Now there are 209,000 hectares (many controlled by the warlords the CIA bribed so generously in 2001-2002), enabling foreign addicts to continue their pathetic dependence on Afghan-sourced heroin. Western politicians disregard the fact that Afghan farmers who produce opium for heroin wouldn’t do it if there wasn’t a foreign market for their product. There is criminality throughout – but it is at the final point of sale that most profit is made.
When President Karzai visited Washington in 2004, Bush declared that “Under your leadership, Afghanistan’s progress has been dramatic. Afghanistan is no longer a terrorist factory sending thousands of killers into the world,” and similar absurdities. He did not once mention the crisis of heroin production, in spite of his undertaking to “make sure that Afghanistan is never used for that purpose again.”
It was left to Karzai to point out that “Among the problems is the question of drugs. The Afghan government is adamant to fight this menace, to end it in Afghanistan and receive your help in that.” But there was no help from the man who had declared that “heroin trafficking funds murder.” The Bush and Blair promises about ending poppy cultivation were blowhard nonsense.
Poppy production could have been controlled had there been acceptance of advice from those who knew how to deal with the tribes, the corrupt leaders, and all the fascinating (and usually untrustworthy) movers and shakers in Afghanistan’s fractured and disparate society. It wouldn’t have been easy. Nothing in Afghanistan is easy. But if the US and Britain had paid attention to those who knew the country, it would be a better place than it is now – or is, alas, going to be in future.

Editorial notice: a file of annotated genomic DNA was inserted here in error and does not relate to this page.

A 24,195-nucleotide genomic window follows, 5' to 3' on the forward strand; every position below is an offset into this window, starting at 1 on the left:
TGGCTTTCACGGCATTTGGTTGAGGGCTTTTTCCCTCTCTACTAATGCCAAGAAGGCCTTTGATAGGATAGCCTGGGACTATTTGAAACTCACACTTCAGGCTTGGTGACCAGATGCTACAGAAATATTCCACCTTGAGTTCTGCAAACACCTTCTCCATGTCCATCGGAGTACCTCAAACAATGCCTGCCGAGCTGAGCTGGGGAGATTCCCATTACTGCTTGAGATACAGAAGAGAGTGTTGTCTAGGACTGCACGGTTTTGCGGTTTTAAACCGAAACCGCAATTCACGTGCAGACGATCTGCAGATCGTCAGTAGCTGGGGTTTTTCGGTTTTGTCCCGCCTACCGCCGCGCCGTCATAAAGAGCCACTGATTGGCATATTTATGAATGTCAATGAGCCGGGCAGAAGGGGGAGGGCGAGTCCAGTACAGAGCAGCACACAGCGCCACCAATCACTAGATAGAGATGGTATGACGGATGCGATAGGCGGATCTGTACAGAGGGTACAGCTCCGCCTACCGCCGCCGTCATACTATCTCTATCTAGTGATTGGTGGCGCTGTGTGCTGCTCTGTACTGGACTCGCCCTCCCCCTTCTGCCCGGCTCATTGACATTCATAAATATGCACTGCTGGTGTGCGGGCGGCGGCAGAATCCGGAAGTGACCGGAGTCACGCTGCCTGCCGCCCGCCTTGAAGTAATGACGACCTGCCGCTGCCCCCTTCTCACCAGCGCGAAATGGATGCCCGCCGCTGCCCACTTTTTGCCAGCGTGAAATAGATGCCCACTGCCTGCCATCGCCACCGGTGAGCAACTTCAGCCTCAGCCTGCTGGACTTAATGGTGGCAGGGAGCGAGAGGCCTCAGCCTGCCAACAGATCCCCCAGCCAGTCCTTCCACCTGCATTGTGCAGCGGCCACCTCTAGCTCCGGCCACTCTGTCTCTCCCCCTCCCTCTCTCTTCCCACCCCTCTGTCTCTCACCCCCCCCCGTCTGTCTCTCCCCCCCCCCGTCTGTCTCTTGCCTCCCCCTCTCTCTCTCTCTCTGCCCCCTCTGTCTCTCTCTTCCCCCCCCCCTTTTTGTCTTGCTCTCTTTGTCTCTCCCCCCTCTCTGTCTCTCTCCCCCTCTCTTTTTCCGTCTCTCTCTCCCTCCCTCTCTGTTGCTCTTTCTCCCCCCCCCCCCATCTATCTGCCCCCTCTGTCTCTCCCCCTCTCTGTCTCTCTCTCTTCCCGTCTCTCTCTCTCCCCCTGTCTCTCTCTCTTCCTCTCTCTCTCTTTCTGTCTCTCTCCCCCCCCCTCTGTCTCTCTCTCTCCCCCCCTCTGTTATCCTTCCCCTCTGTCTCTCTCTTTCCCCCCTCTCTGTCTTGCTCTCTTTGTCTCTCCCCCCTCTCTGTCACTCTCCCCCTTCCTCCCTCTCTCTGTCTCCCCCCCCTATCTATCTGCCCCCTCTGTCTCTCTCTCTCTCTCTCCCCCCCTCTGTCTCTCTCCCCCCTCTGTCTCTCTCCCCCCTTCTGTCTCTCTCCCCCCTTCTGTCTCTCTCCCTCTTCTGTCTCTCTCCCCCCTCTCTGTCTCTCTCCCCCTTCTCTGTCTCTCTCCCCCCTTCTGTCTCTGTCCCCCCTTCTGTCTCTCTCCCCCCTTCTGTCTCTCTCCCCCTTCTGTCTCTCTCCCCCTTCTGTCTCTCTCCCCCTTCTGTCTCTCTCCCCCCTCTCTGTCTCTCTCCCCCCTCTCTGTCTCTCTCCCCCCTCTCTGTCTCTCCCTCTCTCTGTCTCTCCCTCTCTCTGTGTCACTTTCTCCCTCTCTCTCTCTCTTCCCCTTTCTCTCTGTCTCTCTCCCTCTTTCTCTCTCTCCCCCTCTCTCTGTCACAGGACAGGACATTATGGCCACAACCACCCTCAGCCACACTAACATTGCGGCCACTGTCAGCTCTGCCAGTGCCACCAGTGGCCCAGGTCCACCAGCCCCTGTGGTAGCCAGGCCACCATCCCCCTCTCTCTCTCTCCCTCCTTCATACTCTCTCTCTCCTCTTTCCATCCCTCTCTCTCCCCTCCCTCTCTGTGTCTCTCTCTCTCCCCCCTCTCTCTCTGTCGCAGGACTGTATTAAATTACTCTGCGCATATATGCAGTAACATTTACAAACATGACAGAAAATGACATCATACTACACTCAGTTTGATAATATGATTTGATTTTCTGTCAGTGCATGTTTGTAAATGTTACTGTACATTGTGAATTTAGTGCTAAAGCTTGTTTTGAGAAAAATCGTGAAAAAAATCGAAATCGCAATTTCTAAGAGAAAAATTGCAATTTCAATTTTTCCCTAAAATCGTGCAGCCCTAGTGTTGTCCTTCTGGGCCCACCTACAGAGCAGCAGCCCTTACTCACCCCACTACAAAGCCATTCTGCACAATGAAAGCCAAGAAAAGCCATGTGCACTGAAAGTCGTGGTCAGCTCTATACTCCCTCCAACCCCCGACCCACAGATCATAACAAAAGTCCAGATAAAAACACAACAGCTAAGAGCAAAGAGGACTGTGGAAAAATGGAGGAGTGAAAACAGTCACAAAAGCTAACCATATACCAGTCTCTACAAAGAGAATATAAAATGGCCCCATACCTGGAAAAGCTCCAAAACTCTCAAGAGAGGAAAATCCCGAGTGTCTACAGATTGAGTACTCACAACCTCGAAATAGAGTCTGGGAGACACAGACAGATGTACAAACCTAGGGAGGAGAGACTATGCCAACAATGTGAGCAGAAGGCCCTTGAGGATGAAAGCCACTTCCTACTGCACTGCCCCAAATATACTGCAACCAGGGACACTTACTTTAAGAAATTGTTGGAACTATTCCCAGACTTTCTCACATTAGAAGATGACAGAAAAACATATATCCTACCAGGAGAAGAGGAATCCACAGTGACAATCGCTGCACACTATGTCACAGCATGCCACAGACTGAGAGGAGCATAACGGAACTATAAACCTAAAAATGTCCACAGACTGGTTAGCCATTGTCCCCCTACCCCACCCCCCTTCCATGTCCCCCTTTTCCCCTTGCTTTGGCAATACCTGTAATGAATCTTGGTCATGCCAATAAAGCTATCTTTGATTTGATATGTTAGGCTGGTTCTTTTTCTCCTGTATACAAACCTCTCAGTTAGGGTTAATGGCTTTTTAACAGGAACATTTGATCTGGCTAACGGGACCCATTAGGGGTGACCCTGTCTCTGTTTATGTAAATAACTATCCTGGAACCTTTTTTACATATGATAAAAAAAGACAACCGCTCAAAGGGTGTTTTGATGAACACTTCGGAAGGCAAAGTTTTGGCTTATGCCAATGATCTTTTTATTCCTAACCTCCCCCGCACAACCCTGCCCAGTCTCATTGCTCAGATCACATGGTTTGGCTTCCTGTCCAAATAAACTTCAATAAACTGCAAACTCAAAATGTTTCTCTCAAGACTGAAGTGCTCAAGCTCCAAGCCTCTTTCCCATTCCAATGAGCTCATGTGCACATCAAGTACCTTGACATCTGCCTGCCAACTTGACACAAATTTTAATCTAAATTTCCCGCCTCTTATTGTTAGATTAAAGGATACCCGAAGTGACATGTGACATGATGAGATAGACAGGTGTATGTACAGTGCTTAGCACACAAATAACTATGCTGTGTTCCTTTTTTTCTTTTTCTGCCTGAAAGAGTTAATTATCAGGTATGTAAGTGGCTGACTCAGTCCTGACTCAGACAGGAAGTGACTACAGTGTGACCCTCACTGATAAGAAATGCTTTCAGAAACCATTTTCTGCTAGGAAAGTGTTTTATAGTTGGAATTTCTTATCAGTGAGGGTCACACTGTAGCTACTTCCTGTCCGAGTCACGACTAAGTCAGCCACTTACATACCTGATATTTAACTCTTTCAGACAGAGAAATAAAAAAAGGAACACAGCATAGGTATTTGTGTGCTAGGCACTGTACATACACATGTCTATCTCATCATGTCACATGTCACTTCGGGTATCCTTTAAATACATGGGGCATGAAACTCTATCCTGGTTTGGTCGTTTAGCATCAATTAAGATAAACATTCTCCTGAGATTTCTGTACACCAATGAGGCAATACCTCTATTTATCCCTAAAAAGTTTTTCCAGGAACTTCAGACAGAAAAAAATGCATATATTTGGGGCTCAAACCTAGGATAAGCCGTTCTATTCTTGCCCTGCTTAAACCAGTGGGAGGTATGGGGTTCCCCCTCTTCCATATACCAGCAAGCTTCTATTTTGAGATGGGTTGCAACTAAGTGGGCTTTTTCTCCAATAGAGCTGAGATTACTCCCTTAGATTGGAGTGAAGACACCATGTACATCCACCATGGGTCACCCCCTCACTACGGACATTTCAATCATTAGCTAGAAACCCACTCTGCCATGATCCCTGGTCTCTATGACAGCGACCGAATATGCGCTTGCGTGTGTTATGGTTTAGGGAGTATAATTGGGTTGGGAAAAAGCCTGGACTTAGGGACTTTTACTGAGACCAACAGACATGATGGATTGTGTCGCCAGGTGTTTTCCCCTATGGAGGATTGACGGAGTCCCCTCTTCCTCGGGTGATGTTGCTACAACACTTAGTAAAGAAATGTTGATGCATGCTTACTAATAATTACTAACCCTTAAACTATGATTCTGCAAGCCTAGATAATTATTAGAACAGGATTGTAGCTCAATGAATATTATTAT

The Washington solution to the problem was blitz eradication: destroy all fields; use maximum force; spray herbicide; prosecute farmers. It was bizarre, and in 2006 the Senlis Council concluded that such methods wouldn’t work. Senlis suggested licensed growing of poppies for legal processing into medical morphine (as, for example, in India), and noted that “Forced poppy-crop eradication, which is carried out by the private military company and US government-financed DynCorp, attacks the sole cash crop for more than three million Afghan farmers, turning them against US-Nato troops and boosting Taliban support.”